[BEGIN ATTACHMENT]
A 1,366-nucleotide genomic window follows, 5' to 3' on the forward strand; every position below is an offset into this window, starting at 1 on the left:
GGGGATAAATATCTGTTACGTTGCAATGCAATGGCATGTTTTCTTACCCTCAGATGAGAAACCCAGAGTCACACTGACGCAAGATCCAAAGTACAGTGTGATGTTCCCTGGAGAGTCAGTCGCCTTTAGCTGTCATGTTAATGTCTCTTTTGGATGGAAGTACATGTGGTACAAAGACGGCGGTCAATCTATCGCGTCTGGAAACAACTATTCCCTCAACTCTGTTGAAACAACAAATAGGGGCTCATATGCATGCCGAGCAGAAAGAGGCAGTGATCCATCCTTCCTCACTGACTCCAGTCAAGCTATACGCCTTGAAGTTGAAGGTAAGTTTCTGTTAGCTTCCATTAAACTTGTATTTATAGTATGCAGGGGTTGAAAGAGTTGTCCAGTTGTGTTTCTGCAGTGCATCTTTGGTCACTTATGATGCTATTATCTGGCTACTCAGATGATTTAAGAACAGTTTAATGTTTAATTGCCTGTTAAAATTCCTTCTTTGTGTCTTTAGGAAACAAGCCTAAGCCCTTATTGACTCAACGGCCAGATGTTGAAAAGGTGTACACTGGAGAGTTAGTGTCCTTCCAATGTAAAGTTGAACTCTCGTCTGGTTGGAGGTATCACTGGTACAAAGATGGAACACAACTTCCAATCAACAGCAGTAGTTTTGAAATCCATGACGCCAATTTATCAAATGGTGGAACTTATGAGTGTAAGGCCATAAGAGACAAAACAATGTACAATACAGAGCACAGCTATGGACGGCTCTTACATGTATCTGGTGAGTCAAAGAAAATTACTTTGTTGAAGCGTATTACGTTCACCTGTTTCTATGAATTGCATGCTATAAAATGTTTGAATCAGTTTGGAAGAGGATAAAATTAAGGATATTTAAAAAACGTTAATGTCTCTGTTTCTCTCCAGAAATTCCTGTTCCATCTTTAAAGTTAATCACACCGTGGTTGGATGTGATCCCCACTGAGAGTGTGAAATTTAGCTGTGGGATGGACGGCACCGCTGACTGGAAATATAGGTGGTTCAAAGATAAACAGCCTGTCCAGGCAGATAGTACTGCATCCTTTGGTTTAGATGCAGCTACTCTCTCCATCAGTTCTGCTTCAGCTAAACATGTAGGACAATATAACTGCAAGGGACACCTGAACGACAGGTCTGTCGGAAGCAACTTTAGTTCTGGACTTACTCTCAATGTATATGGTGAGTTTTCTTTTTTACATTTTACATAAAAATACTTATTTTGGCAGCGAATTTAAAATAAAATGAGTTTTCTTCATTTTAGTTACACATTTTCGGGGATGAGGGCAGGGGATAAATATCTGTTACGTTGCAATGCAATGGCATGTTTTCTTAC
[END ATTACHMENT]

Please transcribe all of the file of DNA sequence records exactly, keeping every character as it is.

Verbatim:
A 1,366-nucleotide genomic window follows, 5' to 3' on the forward strand; every position below is an offset into this window, starting at 1 on the left:
GGGGATAAATATCTGTTACGTTGCAATGCAATGGCATGTTTTCTTACCCTCAGATGAGAAACCCAGAGTCACACTGACGCAAGATCCAAAGTACAGTGTGATGTTCCCTGGAGAGTCAGTCGCCTTTAGCTGTCATGTTAATGTCTCTTTTGGATGGAAGTACATGTGGTACAAAGACGGCGGTCAATCTATCGCGTCTGGAAACAACTATTCCCTCAACTCTGTTGAAACAACAAATAGGGGCTCATATGCATGCCGAGCAGAAAGAGGCAGTGATCCATCCTTCCTCACTGACTCCAGTCAAGCTATACGCCTTGAAGTTGAAGGTAAGTTTCTGTTAGCTTCCATTAAACTTGTATTTATAGTATGCAGGGGTTGAAAGAGTTGTCCAGTTGTGTTTCTGCAGTGCATCTTTGGTCACTTATGATGCTATTATCTGGCTACTCAGATGATTTAAGAACAGTTTAATGTTTAATTGCCTGTTAAAATTCCTTCTTTGTGTCTTTAGGAAACAAGCCTAAGCCCTTATTGACTCAACGGCCAGATGTTGAAAAGGTGTACACTGGAGAGTTAGTGTCCTTCCAATGTAAAGTTGAACTCTCGTCTGGTTGGAGGTATCACTGGTACAAAGATGGAACACAACTTCCAATCAACAGCAGTAGTTTTGAAATCCATGACGCCAATTTATCAAATGGTGGAACTTATGAGTGTAAGGCCATAAGAGACAAAACAATGTACAATACAGAGCACAGCTATGGACGGCTCTTACATGTATCTGGTGAGTCAAAGAAAATTACTTTGTTGAAGCGTATTACGTTCACCTGTTTCTATGAATTGCATGCTATAAAATGTTTGAATCAGTTTGGAAGAGGATAAAATTAAGGATATTTAAAAAACGTTAATGTCTCTGTTTCTCTCCAGAAATTCCTGTTCCATCTTTAAAGTTAATCACACCGTGGTTGGATGTGATCCCCACTGAGAGTGTGAAATTTAGCTGTGGGATGGACGGCACCGCTGACTGGAAATATAGGTGGTTCAAAGATAAACAGCCTGTCCAGGCAGATAGTACTGCATCCTTTGGTTTAGATGCAGCTACTCTCTCCATCAGTTCTGCTTCAGCTAAACATGTAGGACAATATAACTGCAAGGGACACCTGAACGACAGGTCTGTCGGAAGCAACTTTAGTTCTGGACTTACTCTCAATGTATATGGTGAGTTTTCTTTTTTACATTTTACATAAAAATACTTATTTTGGCAGCGAATTTAAAATAAAATGAGTTTTCTTCATTTTAGTTACACATTTTCGGGGATGAGGGCAGGGGATAAATATCTGTTACGTTGCAATGCAATGGCATGTTTTCTTAC